Growing the Community Garden
The waiting list for a piece of land in the Aspen Community Garden may seem intimidating now—at nearly 70 names— but it’s not as competitive as the original method for securing a plot to tend. In the early days prospective gardeners had to actually come out and stand on their land to claim it—hopefully not resulting in food fights.
The community garden, which sits on the Marolt Open Space to the northwest of Aspen, was started by Larry Dunn. He worked for the county and founded a similar garden in Colorado Springs. Ed Compton, a volunteer who lived nearby in senior housing and wanted a place to grow food, helped him.
When their first crop popped up in July 1978, The Aspen Times proclaimed “They are so proud of their little radish.” Soon after, broccoli, cauliflower, lettuce and onions rose from the ground. Initially more than 75 people worked 34 gardens, each stretching 10 by 20 feet.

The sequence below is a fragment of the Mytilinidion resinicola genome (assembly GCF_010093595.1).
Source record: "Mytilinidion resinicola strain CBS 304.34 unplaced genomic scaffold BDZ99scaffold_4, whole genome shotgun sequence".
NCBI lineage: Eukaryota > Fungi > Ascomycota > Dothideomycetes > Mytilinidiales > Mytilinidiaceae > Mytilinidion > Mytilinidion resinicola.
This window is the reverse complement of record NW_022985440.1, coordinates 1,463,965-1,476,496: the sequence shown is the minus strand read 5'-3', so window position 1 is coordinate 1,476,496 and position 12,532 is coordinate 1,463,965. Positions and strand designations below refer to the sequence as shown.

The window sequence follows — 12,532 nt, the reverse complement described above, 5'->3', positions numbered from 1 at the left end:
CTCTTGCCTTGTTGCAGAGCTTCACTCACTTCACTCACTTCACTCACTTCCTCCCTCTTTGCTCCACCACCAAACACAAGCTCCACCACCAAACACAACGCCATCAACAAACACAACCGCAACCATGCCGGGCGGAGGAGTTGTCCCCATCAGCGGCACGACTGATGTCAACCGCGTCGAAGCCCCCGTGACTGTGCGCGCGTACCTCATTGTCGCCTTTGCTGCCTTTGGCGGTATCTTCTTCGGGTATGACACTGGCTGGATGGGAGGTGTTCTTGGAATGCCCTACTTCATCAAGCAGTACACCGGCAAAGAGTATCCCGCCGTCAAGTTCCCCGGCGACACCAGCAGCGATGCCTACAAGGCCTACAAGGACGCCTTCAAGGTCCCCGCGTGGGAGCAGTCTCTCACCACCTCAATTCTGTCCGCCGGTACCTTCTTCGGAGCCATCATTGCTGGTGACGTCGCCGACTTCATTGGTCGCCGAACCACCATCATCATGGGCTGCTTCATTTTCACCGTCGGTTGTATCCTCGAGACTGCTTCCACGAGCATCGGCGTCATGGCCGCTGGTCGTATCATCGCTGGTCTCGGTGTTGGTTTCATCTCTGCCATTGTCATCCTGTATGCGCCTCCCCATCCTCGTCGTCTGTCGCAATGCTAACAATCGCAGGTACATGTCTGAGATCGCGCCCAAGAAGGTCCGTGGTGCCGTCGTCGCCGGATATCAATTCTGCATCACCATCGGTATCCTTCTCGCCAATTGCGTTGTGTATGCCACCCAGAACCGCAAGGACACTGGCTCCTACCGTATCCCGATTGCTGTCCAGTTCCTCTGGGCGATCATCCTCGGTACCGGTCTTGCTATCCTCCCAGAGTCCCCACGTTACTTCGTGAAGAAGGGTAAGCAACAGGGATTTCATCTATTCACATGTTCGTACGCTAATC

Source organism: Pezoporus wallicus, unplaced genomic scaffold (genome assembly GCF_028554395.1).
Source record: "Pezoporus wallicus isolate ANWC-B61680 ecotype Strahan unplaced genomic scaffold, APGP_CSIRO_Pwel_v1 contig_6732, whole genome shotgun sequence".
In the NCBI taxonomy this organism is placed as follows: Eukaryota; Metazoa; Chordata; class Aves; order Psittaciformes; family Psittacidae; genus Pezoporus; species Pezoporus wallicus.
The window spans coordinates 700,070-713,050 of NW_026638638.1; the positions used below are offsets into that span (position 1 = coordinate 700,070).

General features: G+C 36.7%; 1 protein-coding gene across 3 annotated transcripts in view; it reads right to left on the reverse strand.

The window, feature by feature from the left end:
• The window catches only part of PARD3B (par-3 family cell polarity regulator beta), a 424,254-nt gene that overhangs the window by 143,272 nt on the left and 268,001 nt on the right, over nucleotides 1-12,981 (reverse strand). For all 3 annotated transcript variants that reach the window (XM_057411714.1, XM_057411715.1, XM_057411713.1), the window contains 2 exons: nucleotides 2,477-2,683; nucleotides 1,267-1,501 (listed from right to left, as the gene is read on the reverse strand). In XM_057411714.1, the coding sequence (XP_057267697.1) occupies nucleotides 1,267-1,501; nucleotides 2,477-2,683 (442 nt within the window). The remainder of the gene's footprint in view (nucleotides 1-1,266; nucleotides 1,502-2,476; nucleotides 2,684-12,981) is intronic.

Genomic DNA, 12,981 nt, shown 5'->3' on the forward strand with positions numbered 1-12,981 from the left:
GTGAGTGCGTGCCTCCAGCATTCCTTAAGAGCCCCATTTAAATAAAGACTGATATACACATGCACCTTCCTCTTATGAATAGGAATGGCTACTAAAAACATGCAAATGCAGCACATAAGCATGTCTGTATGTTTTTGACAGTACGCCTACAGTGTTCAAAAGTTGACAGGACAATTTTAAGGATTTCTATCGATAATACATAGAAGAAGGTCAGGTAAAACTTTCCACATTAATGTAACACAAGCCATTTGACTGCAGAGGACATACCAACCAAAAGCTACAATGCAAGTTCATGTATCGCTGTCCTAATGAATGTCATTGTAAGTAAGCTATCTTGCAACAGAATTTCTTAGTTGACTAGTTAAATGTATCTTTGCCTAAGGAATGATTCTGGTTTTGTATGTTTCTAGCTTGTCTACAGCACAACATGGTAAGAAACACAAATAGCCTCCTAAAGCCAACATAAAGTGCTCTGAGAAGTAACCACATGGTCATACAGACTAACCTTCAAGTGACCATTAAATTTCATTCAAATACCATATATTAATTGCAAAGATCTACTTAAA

Today there are 51 plots with a 26-plot expansion to be completed this spring with assistance from the City of Aspen. Growers pay an annual fee of $40, and the gardens include irrigation, deer fencing and, of course, neighborly camaraderie.
Because of Aspen’s nearly 8,000-foot altitude, hardy cold-weather plants like spinach, kale, lettuce and root vegetables grow best. Planting depends on the seasonal snowfall, but there is usually activity by mid-May.
There’s always something growing at the Aspen Community Garden, including residents’ appetite for being a part of it. For more information, or to get on the waiting list, email AspenCommunityGarden@gmail.com.
Edible Traditions is produced by the Aspen Historical Society. For access to the full online archives, including more than 10,000 historic images, visit AspenHistory.org or call 970.925.3721.